When I left the house, the sound of the sewing machine echoed pleasantly in my ears.
Much as I enjoyed my little consignment project, it was still a job. After a full day in the boutique, I needed a major energy recharge in order to focus on my own customers.
Although it was definitely easier now, with the wedding frenzy behind us. Tuesday night, I had Rikki and Dina sleeping and Tzvi in bed with a book a good fifteen minutes before the Hornstein kallah’s appointment. I picked up a magazine and collapsed onto the couch for a little downtime.
With half-closed eyes, I flipped through the pages, skimming titles. I was about to doze off when a title caught my eye. The Lewin Experience: A Bride’s Story.
I sat up, suddenly alert, and quickly read.
My entire life, I dreamed of petticoats. White and fluffy, swishing on polished floors. It was always a dream, something I knew was out of my reach.
I read on; a story about an overweight girl who struggled through years of dieting, and finally, she made it.
When I walked into the Lewin bridal boutique, my eyes filled. Gowns. Flowing, sparkling, fairy-like gowns. My greatest dream, spread before my eyes.
Yocheved Lewin started the consult, but I barely heard a word she said. My gaze floated around the showroom, at the splendid gowns on the mannequins, and my mind whirled: Can this really be happening?
Then I heard Yocheved tell my mother, “A kallah has to look good.”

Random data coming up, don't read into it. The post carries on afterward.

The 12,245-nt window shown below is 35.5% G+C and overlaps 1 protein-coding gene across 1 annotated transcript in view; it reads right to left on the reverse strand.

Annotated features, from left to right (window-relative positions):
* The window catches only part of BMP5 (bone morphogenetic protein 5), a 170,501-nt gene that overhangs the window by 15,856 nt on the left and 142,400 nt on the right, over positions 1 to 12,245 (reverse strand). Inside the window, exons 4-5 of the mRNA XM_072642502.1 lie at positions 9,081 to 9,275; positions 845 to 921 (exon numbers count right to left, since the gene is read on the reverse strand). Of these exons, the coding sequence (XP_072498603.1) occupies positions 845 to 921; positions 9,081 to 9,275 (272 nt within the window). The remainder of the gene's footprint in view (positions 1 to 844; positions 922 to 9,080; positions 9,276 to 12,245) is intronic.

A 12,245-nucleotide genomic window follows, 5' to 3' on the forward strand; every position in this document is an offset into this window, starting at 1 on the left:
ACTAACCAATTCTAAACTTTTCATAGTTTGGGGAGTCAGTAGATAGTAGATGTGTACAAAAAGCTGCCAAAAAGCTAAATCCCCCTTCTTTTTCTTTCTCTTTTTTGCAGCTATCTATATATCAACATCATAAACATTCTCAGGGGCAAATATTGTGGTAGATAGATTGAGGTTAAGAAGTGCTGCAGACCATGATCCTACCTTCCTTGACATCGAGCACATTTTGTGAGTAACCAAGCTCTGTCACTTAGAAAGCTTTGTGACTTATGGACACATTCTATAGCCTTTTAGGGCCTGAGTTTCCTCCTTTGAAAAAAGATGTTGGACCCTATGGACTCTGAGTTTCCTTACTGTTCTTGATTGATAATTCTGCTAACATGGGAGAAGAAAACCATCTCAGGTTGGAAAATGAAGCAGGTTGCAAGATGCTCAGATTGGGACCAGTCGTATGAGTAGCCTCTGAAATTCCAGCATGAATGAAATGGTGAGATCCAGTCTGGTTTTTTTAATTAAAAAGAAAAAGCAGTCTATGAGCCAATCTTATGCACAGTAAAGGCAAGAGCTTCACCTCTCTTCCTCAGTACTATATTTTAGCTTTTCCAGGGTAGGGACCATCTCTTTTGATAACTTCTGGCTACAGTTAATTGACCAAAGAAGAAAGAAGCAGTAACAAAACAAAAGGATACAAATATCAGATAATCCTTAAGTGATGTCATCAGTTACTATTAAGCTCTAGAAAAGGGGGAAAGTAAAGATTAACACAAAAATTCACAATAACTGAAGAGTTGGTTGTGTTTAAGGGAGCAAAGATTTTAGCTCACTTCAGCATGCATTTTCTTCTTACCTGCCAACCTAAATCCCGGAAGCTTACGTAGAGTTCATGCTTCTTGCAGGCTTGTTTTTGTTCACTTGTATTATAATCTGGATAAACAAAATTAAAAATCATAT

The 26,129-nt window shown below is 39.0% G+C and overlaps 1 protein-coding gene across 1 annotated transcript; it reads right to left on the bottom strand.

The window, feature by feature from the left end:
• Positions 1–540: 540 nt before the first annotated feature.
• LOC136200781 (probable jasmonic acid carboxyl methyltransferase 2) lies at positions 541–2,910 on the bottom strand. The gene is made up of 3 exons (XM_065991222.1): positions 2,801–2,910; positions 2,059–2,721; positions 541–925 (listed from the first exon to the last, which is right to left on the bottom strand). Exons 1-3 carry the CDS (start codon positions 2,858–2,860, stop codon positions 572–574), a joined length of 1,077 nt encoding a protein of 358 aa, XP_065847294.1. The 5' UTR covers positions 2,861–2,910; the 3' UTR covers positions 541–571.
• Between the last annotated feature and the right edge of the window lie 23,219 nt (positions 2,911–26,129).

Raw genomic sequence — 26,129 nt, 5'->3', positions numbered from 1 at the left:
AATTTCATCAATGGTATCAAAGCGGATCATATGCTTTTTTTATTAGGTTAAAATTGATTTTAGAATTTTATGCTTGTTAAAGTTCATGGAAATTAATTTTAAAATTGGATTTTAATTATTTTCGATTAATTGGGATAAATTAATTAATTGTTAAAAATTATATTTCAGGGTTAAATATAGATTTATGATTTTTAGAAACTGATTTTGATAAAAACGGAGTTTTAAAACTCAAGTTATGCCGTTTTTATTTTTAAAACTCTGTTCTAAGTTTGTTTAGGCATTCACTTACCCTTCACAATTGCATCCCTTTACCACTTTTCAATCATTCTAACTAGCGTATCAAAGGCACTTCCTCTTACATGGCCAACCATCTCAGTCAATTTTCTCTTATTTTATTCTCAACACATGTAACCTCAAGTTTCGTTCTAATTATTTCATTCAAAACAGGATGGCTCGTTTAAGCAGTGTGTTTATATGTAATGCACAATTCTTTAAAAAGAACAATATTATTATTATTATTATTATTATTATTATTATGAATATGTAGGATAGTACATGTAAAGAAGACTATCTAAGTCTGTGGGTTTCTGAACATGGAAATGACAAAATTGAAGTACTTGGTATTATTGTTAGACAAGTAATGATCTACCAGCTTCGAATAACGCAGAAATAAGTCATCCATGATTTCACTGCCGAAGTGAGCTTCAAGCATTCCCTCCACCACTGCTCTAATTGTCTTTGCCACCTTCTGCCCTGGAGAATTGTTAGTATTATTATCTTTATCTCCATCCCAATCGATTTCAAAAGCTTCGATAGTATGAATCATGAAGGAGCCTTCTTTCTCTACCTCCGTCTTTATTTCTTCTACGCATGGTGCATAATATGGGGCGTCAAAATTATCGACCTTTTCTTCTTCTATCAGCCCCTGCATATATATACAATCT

Yes, it was happening. I was the kallah. And after all these years, I was going to be beautiful.
I threw the magazine down on the couch. Ugh. Ugh. That sentence made me vomit. A kallah has to look good. I could just hear it, in Yocheved’s sweetest client voice. This line was people’s ticket to spend boundlessly. It happened in the boutique, it happened in any store a kallah shops.
The mother hesitates, debates the nicer versus the cheaper option of whatever the kallah’s trying on, and in steps the saleslady, all charms, rubs her palms together, coughs, and gives a slow, knowing nod. “A kallah has to look good,” she declares. And that clinches it. The mother’s got her defense, there’s no doubt left. She’s doing the right thing, even if it’s costing her three times the amount she anticipated, because a kallah has to look good.
To think that Yocheved had wanted Shevy to narrate this story. Ugh.
The bell rang. I stood up and went to the door. It was Yelena and the Hornsteins, they’d arrived together.
“Perfect,” I said. “We can get started right away.”
I helped Yelena carry the garment bag down the stairs.
When the kallah walked out of the guestroom, we all whistled.
“Stunning,” I stated.
“Wow…” Mrs. Hornstein murmured. She walked over to her daughter and held up her arms. “Oh, goodness, I’m so happy. It’s amazing what a good fit does to a gown. Beautiful, beautiful.”
I glanced at Yelena. She was brimming with pride.
The kallah turned to the mirror. I watched her face light up.
“Thank you so much,” Mrs. Hornstein said. “I feel like, how should I say this? If there’s one important thing on a wedding day, it’s the kallah, she has to, you know…”
Did I know? I knew it too well. I heard it every day, that holy line. A kallah has to look good.
I hated the philosophy, hated the skewed justification.
But looking at this young bride, happiness radiating from her face, I had to be honest with myself; there was validity to the claim. Yes, people took the excuse too far, but at the same time, it was also true that every kallah deserves to feel special. Special and beautiful.
And I was helping kallahs reach this moment. I was making magnificent gowns available at affordable prices. Maybe I couldn’t change the world, but in my own small way, I could make a difference.
I approached the young girl and gently patted her back. “Yes, I know,” I told Mrs. Hornstein. “I know exactly what you mean.”
(Originally featured in Family First, Issue 687)